Vitiate is a verb that has been in use since the mid-1500s, usually as a legal term. We will examine the meaning of the word vitiate, where it has come from and some examples of its use in sentences.
Vitiate means to debase the quality of something, to spoil something or make something faulty. When something is vitiated, it is not optimal, or it may be ruined. Vitiate is often used to describe compromising the legal validity of something. The word vitiate is a transitive verb, which is a verb that takes an object. Related words are vitiates, vitiated, vitiating, vitiation, vitiator. The word vitiate is derived from the Latin word vitiatus which means to injure, corrupt, debase or render faulty.
“The sole issue in this case is whether psychological harm said to have been caused by non-disclosure of HIV status vitiates consent to sexual activity.“ (The Globe and Mail)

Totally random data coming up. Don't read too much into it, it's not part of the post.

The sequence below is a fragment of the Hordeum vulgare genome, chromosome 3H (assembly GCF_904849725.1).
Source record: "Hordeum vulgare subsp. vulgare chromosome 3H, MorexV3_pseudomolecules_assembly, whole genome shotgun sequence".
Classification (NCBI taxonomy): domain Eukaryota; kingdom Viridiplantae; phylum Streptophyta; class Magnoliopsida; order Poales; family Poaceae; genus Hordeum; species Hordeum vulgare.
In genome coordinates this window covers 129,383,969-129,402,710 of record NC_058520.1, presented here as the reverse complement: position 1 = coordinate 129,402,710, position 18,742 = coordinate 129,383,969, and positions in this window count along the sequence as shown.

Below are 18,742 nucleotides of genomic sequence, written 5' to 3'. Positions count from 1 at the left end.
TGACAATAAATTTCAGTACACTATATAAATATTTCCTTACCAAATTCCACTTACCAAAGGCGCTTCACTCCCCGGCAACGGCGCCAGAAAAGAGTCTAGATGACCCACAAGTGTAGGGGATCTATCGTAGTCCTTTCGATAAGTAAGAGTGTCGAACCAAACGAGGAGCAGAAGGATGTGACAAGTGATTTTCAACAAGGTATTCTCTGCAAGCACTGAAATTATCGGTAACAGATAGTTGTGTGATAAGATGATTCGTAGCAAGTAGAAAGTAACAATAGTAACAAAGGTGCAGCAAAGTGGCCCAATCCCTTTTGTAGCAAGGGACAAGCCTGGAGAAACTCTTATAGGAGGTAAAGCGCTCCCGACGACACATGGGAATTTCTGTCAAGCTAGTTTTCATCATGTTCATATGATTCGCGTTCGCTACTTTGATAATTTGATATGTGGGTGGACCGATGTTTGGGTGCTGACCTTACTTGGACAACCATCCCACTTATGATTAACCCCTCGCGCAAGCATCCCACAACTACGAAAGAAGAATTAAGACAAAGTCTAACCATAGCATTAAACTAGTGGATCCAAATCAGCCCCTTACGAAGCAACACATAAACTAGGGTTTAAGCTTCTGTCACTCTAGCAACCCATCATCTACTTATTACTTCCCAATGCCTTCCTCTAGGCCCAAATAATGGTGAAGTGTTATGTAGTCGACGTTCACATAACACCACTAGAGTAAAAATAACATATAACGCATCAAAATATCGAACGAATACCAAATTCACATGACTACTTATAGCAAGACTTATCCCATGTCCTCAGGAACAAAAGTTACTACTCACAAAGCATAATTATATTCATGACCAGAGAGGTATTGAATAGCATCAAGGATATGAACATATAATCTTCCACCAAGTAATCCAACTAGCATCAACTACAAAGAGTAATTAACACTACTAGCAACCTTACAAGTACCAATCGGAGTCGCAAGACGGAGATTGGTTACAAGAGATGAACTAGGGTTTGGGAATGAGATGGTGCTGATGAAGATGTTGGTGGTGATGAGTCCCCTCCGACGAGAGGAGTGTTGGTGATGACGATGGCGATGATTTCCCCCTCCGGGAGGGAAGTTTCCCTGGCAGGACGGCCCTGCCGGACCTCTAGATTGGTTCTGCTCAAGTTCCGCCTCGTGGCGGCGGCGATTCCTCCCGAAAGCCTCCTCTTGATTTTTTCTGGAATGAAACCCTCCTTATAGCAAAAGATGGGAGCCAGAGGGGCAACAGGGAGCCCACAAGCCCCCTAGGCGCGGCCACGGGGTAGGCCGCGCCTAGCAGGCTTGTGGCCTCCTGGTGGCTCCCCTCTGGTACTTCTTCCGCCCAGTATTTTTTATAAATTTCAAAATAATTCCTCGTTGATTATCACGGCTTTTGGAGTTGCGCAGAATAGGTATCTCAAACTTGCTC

“Too often, overwrought responses generate more of the very conditions they were intended to vitiate, creating cycles of chaos and, at the same time, ever-greater curbs on personal liberty.” (The Santa Barbara INdependent)
There is a whole body of activists on the left who also want to dismantle the FBI, to vitiate FISA, to denude the clothes of secrecy that have been used to justify national security misdeeds in the past. (The Week Magazine)
“Now that they (Canadian High Commission) has withdrawn the invitation, let us not press the issue,” said MEA Spokesperson Raveesh Kumar, making it amply clear that the Narendra Modi government was not willing to further vitiate the atmosphere ahead of Trudeau’s formal reception in Delhi on Friday. (The Mumbai Mirror)